Oct. 24 marks Diwali, the Indian festival of lights


Celebrated in many parts of South Asia, Diwali is a five-day religious festival that celebrates the victory of light over darkness and is honoured with rows of lights 

The ancient festival of lights known as Diwali (also known as Divali) is running Oct. 22 to Oct 26, with the most special of the celebration being today, Oct. 24. 

Diwali is often referred to as the “Festival of Lights”, as people light the inside and outside of their homes with rows of lamps. The word Diwali itself is derived from the Sanskrit word, “Deepavali”, which means, “rows of lighted lamps”. 

Many consider it the equivalent of western celebrations of Christmas, especially with lights decorating the homes and churches. 

The exact date for Diwali is determined by the Hindu lunisolar calendar, which looks at the movement of both the moon and the sun from the Earth. The festival takes place in the middle of Karkita, the 8th month in the Hindu calendar. Some versions of the calendar also put Karkita as the 7th month.

The week is celebrated by Hindus, Jains and Buddhists as a symbol of victory over darkness with an emphasis on different traditions and legends throughout all regions of India.

Among Hindus, the most widespread custom is the lighting of diyas (the small earthenware lamps filled with oil) on the night of the new moon to invite the presence of Lakshmi, the goddess of wealth. During the festival, the diyas are placed in rows along the temples and houses and set adrift on rivers and streams. Homes are decorated, and floors inside and out are covered with ‘rangoli’, consisting of elaborate designs made of coloured rice, sand, or flower petals. The doors and windows of houses are kept open in the hope that Lakshmi will find her way inside and bless the residents with wealth and success.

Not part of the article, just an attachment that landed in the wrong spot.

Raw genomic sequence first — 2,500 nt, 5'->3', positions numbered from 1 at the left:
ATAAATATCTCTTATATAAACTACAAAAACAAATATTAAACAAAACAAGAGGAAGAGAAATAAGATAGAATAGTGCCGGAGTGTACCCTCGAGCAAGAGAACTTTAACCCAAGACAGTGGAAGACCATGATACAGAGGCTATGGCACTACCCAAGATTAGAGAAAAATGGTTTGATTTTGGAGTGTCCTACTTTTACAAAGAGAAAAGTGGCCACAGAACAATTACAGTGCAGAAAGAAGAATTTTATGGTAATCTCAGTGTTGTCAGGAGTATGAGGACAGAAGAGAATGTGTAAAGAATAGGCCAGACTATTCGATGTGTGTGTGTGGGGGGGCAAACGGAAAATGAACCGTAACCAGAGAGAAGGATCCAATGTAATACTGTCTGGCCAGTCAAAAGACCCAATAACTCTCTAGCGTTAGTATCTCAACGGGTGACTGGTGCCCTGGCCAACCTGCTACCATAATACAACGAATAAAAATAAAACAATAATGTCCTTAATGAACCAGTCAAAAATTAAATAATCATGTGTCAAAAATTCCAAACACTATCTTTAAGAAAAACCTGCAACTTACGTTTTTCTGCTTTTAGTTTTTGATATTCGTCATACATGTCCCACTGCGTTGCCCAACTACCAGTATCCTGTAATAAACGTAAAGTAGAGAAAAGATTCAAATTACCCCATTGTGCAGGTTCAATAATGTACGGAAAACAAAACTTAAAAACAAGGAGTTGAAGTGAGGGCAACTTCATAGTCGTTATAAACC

In North India, the festival also celebrates the royal homecoming of Rama (along with Sita, Lakshmana, and Hanuman) to the city of Ayodhya after defeating Ravana, the 10-headed king of the demons, thus connecting the festival with the holiday of Dussehra. 

In South India the festival marks Krishna’s defeat of the demon Narakasura. 

Some celebrate Diwali as a commemoration of the marriage of Lakshmi and Vishnu, while others observe it as the birthday of Lakshmi.

In Sudbury, the best way to celebrate is with food, and you can enjoy the Diwali celebration that will be held at Sukhdev Restaurant in Sudbury. 


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